Hudson Bay Company’s iconic looks, including those stripes, go chic and cool.
When you’re riffing on something as iconic as the Hudson’s Bay Company point blanket to create a “Canadiana cool” lifestyles brand, there are many fine fashion lines to walk. Step over one of them, and the whole thing’s, like, shot to hell, eh?
For instance, you could take the Canuck thing a tad too far and end up with a collection of high-end hoser tuques and plaids. There’s also the risk of crossing over to the souvenir dark side, in which case you could wind up with a surplus of beaver-shaped USB keychains and sterling Mountie wine stoppers, or you could just veer ever so slightly into the trendy zone with asymmetrical, shoulder-padded bomber jackets that feature the Bay’s famous stripes running every which way.
Thankfully, in launching the new Company Collection, the Hbc creative team didn’t do any of that. In fact, they really nailed it. The entire line (out in time for the Olympics, naturally) is a perfect marriage between classic and modern sensibilities. Clearly, the designers they chose to collaborate with got the spirit of this haute-heritage concept. This despite the fact they were given a fair bit of creative freedom for the project. According to Hbc fashion director Suzanne Timmins, the guideline was pretty simple: Must Love Blanket.
“The blanket is to the Hudson’s Bay Company what the trench coat is to Burberry,” says Timmins, who sat down with the Straight in the freshly minted Hudson’s Bay Company Shop Downtown. “The blanket is the core item—it’s the flag. It’s the starting point. This entire collection revolves around the blanket itself.”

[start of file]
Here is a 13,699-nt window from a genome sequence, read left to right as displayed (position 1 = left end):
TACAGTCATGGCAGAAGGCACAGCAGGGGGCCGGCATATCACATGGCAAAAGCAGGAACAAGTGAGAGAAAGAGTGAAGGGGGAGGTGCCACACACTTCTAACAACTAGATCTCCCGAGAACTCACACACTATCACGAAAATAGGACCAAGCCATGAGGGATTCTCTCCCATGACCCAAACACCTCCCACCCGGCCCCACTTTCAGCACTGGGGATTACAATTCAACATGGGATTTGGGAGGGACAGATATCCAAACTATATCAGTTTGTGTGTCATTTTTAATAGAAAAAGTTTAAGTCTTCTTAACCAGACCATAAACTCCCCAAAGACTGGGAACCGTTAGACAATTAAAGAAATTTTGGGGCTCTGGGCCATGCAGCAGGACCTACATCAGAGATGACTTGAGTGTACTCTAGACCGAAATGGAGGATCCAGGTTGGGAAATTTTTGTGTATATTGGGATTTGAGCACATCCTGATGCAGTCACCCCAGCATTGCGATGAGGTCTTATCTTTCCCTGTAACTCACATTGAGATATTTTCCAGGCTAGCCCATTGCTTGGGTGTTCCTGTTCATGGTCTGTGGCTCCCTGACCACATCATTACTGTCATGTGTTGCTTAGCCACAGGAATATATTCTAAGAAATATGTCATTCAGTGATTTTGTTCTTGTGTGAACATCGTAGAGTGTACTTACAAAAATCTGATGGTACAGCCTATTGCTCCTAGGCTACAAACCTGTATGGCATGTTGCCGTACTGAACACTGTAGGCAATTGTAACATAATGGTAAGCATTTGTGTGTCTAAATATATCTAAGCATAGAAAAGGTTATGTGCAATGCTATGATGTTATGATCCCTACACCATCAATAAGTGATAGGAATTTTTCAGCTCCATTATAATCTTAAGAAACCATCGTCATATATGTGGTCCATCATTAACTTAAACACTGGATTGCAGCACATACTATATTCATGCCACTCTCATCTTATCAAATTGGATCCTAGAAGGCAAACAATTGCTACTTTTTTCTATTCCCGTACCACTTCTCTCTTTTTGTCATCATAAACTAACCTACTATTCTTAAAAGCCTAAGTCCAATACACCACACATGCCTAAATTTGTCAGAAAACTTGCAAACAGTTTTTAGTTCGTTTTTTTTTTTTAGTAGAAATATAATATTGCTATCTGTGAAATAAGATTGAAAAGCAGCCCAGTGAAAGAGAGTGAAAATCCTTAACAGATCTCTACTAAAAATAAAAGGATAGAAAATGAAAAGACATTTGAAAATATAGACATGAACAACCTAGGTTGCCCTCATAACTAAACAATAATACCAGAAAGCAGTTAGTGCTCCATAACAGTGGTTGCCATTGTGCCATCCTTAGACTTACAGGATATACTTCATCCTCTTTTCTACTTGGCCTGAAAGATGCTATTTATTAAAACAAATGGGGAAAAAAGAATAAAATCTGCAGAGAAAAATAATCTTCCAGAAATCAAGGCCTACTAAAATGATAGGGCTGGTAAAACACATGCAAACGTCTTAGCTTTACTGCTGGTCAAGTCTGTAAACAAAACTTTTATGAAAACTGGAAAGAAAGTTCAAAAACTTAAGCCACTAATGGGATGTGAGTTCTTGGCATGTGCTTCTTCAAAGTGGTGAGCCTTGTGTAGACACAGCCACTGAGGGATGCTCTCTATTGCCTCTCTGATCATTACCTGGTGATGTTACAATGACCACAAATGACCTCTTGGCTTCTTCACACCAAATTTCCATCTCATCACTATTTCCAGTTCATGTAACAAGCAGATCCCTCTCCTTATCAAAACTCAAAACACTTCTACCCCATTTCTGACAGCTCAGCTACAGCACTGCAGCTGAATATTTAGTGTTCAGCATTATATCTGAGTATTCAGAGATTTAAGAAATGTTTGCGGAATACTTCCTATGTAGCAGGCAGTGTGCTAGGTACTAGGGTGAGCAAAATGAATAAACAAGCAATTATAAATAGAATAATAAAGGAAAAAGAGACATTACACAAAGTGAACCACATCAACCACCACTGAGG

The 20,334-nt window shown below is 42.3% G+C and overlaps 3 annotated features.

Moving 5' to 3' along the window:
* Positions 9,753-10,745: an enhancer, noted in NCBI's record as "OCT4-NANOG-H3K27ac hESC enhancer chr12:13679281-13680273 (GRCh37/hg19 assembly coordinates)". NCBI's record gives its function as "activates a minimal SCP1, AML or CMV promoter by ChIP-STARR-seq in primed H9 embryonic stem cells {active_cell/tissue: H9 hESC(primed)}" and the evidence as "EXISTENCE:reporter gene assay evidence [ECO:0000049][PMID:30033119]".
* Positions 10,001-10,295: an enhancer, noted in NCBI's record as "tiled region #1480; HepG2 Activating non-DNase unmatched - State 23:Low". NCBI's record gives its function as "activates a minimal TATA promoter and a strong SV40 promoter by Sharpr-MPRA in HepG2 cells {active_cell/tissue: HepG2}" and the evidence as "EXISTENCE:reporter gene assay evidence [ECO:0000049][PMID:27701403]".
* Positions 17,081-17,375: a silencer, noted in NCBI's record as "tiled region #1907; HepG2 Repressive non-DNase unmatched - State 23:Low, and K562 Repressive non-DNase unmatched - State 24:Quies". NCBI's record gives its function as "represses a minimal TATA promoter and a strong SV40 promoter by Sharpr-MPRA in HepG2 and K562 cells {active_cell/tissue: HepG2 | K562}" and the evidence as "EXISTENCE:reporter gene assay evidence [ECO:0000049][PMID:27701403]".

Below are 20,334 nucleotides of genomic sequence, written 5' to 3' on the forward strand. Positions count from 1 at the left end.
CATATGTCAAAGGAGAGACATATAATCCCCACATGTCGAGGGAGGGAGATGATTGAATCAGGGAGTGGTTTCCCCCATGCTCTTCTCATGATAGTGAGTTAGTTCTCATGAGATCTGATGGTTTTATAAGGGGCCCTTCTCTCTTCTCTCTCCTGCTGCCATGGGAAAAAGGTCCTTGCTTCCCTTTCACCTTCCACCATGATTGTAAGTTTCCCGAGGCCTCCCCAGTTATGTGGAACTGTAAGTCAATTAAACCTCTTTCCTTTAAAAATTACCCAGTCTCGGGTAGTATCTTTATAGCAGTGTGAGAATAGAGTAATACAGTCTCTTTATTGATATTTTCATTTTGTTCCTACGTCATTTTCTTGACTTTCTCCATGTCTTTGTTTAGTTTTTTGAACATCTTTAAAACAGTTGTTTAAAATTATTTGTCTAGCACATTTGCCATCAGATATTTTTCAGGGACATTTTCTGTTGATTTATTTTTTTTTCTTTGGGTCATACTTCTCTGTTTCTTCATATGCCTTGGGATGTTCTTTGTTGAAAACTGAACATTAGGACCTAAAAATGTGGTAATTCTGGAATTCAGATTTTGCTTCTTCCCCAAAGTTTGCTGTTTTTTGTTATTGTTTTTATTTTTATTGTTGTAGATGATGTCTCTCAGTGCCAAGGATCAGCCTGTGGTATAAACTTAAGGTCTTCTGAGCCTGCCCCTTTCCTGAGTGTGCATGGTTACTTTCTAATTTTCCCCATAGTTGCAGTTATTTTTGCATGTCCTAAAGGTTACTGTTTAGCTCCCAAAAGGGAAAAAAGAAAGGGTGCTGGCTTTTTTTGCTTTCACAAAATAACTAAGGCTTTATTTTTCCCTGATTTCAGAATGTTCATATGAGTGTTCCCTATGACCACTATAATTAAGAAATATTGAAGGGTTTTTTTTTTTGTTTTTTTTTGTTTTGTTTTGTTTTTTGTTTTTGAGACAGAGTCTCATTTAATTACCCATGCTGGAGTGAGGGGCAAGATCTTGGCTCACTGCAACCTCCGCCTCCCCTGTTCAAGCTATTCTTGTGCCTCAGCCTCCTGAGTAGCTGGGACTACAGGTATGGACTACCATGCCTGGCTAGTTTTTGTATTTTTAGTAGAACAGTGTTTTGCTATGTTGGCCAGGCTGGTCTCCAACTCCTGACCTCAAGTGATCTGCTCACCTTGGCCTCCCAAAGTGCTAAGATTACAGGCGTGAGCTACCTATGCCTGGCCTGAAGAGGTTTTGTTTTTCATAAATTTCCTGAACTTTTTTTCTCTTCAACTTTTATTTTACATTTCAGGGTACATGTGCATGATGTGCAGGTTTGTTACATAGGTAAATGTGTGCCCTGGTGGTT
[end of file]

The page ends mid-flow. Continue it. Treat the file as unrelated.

And like Burberry’s trench coat, the Bay blanket’s come a long way, baby. In 1779, the Hudson’s Bay Company commissioned the textile mill of Thomas Empson of Witney to produce the first woollen striped cover. Back then you could pick one up for anywhere from one to 2 1/2 beaver pelts, whereas the updated covers will set you back $275 to $475. They come in the signature cream-based, multistriped pattern, as well as several retro colours dug up from the Bay archives. The cabin red is striking, but the bold grassy green is the one to beat.
In clothing, standouts include the cream-based women’s cardigan by Pink Tartan ($195), which proudly features the traditional bars. But there’s more to this collection than black, red, yellow, and green stripes running across the bottom. Many designers were more subtle with their homage to the great Canadian cover. Harricana’s Mariouche Gagné, for example, designed some gorgeous purses and scarves made from recycled fur as well as Nassak, a white leather trapper cap with fluffy fur trimming ($995). (Hbc has its own red-and-black tweed version for $50.)
As you’ve probably figured out by now, the selection process for this collection wasn’t driven by price point. It’s more about fitting in with the Bay’s vision of celebrating Canadian culture in a way that is both timeless and cutting-edge—no easy feat.
“This brand will never have trendy, trendy items that are just in and out,” Timmins promises. “It’s not what this is about. However, as we start to build apparel around this brand, it’s still going to be fashionable. It’s not about old classic, momsy things.”¦It will always have a modern-classic edge. It will always have longevity.”